— When asked about the situation with Hulk Hogan at Bash at the Beach 2000, Vince says, “I’m not comfortable really talking about it at all. What I will say is that entire incident was nothing more than an incident about money, an incident about greed, an incident about ego. It was nothing more than an incident about everything about the wrestling business that I hate. I have nothing bad at all to say about Hulk Hogan. I understand why it happened the way it did. But, it happened for all the wrong reasons. That’s basically all I can really say about it.”
— “I was around and they told me to go home because Hogan and his attorney wouldn’t come if I was there,” said Vince when asked if he was around when TNA was bringing Hogan in. “I’d work with Hulk Hogan tomorrow,” added Russo as he explained he has no hard feelings towards Hulk Hogan at all and feels bad that Hogan feels the way he does towards him.
— “Those are the wrestling purists and those are the people who sometimes forget wrestling is fake,” says Vince when asked about when he won the WCW Heavyweight championship. Vince explains again that he always viewed wrestling as entertainment. “I didn’t have a problem with it. I would do the same thing tomorrow. I thought it was a good story. I thought it was good entertainment. I don’t regret doing that for one second.”
— “They sold to WWF before my contract ran out,” says Vince when asked when he was officially done with WCW. He says his contracted was done in October of 2001.
— “The nWo angle would have been really, really good,” said Vince when asked about his favorite angle in WCW. He feels they had the players in place but losing key pieces to the puzzle like Bret Hart and Goldberg to injury really derailed the plans and now we will never know how it would have turned out.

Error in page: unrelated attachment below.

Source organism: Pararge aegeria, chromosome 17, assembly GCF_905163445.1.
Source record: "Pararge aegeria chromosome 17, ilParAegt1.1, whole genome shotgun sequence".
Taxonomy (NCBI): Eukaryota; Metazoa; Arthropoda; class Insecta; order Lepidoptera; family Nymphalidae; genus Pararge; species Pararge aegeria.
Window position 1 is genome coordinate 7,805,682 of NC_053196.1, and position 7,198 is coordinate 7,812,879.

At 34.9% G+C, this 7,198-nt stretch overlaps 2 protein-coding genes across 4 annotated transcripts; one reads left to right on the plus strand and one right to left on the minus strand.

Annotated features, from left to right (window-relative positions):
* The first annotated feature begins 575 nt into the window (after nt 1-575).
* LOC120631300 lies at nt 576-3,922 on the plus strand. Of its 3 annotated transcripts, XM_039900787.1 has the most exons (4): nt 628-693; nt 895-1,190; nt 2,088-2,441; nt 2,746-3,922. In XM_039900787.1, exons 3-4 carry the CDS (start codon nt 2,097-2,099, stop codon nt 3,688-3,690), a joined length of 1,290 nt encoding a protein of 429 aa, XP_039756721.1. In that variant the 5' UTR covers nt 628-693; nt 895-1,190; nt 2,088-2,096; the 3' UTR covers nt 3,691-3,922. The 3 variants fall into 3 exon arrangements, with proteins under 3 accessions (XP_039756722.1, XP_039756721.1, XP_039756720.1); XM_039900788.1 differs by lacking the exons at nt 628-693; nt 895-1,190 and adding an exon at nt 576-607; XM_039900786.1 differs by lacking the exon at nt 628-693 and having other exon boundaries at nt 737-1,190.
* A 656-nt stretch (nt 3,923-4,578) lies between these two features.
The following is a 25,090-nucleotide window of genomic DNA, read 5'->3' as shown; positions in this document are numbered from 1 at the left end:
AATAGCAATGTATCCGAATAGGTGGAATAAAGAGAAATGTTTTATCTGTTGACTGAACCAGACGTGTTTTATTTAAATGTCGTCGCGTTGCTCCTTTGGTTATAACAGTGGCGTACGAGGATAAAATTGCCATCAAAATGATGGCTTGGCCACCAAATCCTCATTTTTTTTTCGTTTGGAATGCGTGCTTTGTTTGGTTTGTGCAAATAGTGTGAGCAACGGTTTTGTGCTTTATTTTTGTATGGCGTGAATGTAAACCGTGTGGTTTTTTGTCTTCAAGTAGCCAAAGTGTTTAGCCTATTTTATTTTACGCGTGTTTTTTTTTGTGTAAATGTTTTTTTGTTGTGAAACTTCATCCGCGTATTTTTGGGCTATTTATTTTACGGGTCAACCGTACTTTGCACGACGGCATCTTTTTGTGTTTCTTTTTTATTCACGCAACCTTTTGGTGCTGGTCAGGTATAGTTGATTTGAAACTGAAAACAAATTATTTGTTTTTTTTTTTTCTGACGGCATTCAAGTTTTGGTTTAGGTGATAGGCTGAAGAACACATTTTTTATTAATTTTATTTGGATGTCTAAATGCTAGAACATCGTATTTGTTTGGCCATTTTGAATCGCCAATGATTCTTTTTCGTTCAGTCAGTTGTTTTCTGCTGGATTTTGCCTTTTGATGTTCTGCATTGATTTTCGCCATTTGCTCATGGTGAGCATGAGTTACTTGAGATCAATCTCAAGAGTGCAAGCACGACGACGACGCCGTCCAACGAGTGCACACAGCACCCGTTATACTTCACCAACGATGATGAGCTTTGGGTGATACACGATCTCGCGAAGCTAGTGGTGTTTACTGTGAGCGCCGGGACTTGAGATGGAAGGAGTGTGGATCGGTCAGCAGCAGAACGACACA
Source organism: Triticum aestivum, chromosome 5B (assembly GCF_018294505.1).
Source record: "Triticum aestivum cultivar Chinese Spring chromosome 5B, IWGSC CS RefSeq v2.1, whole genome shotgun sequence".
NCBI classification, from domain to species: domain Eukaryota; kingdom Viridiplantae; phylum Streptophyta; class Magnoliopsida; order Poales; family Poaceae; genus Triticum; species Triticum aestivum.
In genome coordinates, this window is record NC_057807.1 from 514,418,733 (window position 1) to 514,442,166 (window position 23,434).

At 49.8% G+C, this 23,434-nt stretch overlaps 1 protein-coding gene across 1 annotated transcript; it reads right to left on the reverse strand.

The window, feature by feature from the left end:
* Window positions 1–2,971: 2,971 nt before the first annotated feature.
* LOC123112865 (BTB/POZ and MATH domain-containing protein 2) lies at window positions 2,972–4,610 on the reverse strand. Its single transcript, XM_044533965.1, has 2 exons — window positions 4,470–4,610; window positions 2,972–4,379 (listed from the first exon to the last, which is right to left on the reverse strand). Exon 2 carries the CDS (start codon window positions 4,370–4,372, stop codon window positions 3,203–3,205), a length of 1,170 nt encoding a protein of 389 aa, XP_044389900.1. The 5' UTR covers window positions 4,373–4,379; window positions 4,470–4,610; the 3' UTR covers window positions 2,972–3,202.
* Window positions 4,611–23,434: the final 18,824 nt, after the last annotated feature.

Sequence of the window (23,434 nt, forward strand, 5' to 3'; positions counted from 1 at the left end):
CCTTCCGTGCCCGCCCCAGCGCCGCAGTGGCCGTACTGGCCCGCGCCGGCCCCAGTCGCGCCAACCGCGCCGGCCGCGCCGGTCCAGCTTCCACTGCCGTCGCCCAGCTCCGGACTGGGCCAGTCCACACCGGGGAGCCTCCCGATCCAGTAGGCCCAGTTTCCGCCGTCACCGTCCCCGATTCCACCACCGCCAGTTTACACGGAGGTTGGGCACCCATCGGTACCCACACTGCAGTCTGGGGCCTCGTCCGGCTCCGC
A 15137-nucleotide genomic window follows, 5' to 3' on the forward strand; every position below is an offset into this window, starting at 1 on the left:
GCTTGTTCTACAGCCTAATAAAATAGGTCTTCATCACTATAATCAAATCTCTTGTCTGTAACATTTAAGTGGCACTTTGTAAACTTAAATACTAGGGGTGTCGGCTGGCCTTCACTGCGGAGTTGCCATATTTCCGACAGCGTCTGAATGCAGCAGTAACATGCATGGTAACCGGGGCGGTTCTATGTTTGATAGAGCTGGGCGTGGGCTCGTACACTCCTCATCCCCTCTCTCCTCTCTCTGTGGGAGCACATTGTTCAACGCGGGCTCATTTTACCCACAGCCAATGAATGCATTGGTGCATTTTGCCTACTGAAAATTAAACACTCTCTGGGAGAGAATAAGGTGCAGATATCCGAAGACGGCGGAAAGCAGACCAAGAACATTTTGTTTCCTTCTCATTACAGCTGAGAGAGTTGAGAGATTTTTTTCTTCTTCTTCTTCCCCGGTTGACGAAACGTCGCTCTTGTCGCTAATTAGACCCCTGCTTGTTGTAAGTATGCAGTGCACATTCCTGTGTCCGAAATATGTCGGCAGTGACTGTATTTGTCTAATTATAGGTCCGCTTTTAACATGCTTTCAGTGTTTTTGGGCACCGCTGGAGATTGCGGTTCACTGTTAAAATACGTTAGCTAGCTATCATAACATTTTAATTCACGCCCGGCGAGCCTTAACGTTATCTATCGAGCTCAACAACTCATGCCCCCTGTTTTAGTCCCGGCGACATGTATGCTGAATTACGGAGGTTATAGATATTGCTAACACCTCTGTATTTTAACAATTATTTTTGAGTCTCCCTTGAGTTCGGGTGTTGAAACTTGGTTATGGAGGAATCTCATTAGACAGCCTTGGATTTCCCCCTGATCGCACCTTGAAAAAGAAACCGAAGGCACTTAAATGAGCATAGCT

— Vince would not have done anything differently in WCW. He admits some stories he has a problem with now that he’s a Christian but he regrets no stories including and especially David Arquette and himself being champion.
— Vince gives in depth detail of the David Arquette championship win. After a production meeting, Tony pulled Vince aside and proposed the idea of Arquette winning the WCW title. Vince liked the idea because it shocked him. He felt this would be good because it would get them mainstream publicity and he could win it from a non-wrestler. Vince then says this is the side of the story that everybody forgets to tell. He called everybody back in the room and he bounced the idea off of them. “Oh! Everybody in the room said what a great idea it would be and everybody in the room was behind it 100 percent including those that knock it today.” Vince says everybody agreed and they went with it. The next day they were on the cover of the entertainment section of the USA Today. Vince says they never would have gotten that spot if it had been a straight up wrestling match. In conjunction with that, the next week they had Courtney Cox, Kurt Russell, and Kevin Kasner cut promos for them with the WCW title free of charge. Vince feels it is unfortunate that so many people agreed to the angle yet later pointed the finger at him.
— “I walked into a completely different place. This was not the same place I had left about 2 and a half years ago,” said Vince when asked about his short stay in the WWF in 2002. He met with writers for 6 hours and when he left the room, he knew it wasn’t going to work. Vince McMahon called him the next morning and basically said the same thing — It was not going to work.